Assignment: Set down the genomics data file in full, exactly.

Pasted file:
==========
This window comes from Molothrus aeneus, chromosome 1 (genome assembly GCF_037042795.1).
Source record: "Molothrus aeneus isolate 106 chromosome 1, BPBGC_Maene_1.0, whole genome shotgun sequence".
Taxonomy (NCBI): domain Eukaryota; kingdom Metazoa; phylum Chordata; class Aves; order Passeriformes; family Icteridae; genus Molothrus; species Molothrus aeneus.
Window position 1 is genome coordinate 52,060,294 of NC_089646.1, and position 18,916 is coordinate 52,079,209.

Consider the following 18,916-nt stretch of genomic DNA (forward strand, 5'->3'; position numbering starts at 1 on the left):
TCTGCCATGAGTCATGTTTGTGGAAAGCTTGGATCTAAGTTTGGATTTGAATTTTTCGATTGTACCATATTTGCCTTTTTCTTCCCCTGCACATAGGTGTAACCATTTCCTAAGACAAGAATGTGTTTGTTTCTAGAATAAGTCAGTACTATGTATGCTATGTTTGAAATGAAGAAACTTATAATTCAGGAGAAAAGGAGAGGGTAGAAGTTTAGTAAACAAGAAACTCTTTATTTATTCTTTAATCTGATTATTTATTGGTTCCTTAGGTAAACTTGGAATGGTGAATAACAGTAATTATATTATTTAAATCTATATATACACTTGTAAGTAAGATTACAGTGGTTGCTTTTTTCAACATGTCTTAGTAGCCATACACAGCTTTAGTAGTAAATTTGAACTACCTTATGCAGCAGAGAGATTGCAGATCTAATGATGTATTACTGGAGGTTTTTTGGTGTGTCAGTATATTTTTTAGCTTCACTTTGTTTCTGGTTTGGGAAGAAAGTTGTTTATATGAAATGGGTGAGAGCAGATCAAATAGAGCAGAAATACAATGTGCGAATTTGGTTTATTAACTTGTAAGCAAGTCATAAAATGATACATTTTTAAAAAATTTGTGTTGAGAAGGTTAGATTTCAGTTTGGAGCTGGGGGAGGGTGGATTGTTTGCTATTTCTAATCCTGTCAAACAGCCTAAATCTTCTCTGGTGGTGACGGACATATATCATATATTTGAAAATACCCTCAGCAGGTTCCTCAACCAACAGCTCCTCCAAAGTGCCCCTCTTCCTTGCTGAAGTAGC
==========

This window comes from Molothrus aeneus, chromosome 1 (genome assembly GCF_037042795.1).
Source record: "Molothrus aeneus isolate 106 chromosome 1, BPBGC_Maene_1.0, whole genome shotgun sequence".
Taxonomy (NCBI): domain Eukaryota; kingdom Metazoa; phylum Chordata; class Aves; order Passeriformes; family Icteridae; genus Molothrus; species Molothrus aeneus.
Window position 1 is genome coordinate 52,060,294 of NC_089646.1, and position 18,916 is coordinate 52,079,209.

Consider the following 18,916-nt stretch of genomic DNA (forward strand, 5'->3'; position numbering starts at 1 on the left):
TCTGCCATGAGTCATGTTTGTGGAAAGCTTGGATCTAAGTTTGGATTTGAATTTTTCGATTGTACCATATTTGCCTTTTTCTTCCCCTGCACATAGGTGTAACCATTTCCTAAGACAAGAATGTGTTTGTTTCTAGAATAAGTCAGTACTATGTATGCTATGTTTGAAATGAAGAAACTTATAATTCAGGAGAAAAGGAGAGGGTAGAAGTTTAGTAAACAAGAAACTCTTTATTTATTCTTTAATCTGATTATTTATTGGTTCCTTAGGTAAACTTGGAATGGTGAATAACAGTAATTATATTATTTAAATCTATATATACACTTGTAAGTAAGATTACAGTGGTTGCTTTTTTCAACATGTCTTAGTAGCCATACACAGCTTTAGTAGTAAATTTGAACTACCTTATGCAGCAGAGAGATTGCAGATCTAATGATGTATTACTGGAGGTTTTTTGGTGTGTCAGTATATTTTTTAGCTTCACTTTGTTTCTGGTTTGGGAAGAAAGTTGTTTATATGAAATGGGTGAGAGCAGATCAAATAGAGCAGAAATACAATGTGCGAATTTGGTTTATTAACTTGTAAGCAAGTCATAAAATGATACATTTTTAAAAAATTTGTGTTGAGAAGGTTAGATTTCAGTTTGGAGCTGGGGGAGGGTGGATTGTTTGCTATTTCTAATCCTGTCAAACAGCCTAAATCTTCTCTGGTGGTGACGGACATATATCATATATTTGAAAATACCCTCAGCAGGTTCCTCAACCAACAGCTCCTCCAAAGTGCCCCTCTTCCTTGCTGAAGTAGC